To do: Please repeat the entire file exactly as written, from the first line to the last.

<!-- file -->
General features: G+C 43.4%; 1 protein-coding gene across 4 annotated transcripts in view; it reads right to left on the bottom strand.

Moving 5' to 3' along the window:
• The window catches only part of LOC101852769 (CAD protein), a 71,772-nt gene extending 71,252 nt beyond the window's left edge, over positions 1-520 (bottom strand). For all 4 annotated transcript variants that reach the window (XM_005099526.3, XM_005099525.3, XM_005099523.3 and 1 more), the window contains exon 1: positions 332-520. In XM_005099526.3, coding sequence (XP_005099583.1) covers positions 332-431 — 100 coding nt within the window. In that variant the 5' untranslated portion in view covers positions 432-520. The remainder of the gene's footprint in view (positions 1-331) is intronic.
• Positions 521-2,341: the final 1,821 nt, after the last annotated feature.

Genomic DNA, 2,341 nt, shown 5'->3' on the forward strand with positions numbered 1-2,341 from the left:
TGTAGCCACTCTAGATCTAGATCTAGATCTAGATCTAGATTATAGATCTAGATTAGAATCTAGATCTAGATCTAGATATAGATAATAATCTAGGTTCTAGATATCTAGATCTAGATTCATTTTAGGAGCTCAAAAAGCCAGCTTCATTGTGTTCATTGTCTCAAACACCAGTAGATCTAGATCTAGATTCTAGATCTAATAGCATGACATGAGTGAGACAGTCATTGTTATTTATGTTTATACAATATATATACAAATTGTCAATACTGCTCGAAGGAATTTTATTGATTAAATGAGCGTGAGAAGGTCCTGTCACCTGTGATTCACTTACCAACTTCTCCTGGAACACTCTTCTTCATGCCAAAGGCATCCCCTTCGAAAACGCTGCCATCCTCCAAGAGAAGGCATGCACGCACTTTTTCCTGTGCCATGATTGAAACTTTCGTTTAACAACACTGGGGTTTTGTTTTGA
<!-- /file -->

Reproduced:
General features: G+C 43.4%; 1 protein-coding gene across 4 annotated transcripts in view; it reads right to left on the bottom strand.

Moving 5' to 3' along the window:
• The window catches only part of LOC101852769 (CAD protein), a 71,772-nt gene extending 71,252 nt beyond the window's left edge, over positions 1-520 (bottom strand). For all 4 annotated transcript variants that reach the window (XM_005099526.3, XM_005099525.3, XM_005099523.3 and 1 more), the window contains exon 1: positions 332-520. In XM_005099526.3, coding sequence (XP_005099583.1) covers positions 332-431 — 100 coding nt within the window. In that variant the 5' untranslated portion in view covers positions 432-520. The remainder of the gene's footprint in view (positions 1-331) is intronic.
• Positions 521-2,341: the final 1,821 nt, after the last annotated feature.

Genomic DNA, 2,341 nt, shown 5'->3' on the forward strand with positions numbered 1-2,341 from the left:
TGTAGCCACTCTAGATCTAGATCTAGATCTAGATCTAGATTATAGATCTAGATTAGAATCTAGATCTAGATCTAGATATAGATAATAATCTAGGTTCTAGATATCTAGATCTAGATTCATTTTAGGAGCTCAAAAAGCCAGCTTCATTGTGTTCATTGTCTCAAACACCAGTAGATCTAGATCTAGATTCTAGATCTAATAGCATGACATGAGTGAGACAGTCATTGTTATTTATGTTTATACAATATATATACAAATTGTCAATACTGCTCGAAGGAATTTTATTGATTAAATGAGCGTGAGAAGGTCCTGTCACCTGTGATTCACTTACCAACTTCTCCTGGAACACTCTTCTTCATGCCAAAGGCATCCCCTTCGAAAACGCTGCCATCCTCCAAGAGAAGGCATGCACGCACTTTTTCCTGTGCCATGATTGAAACTTTCGTTTAACAACACTGGGGTTTTGTTTTGA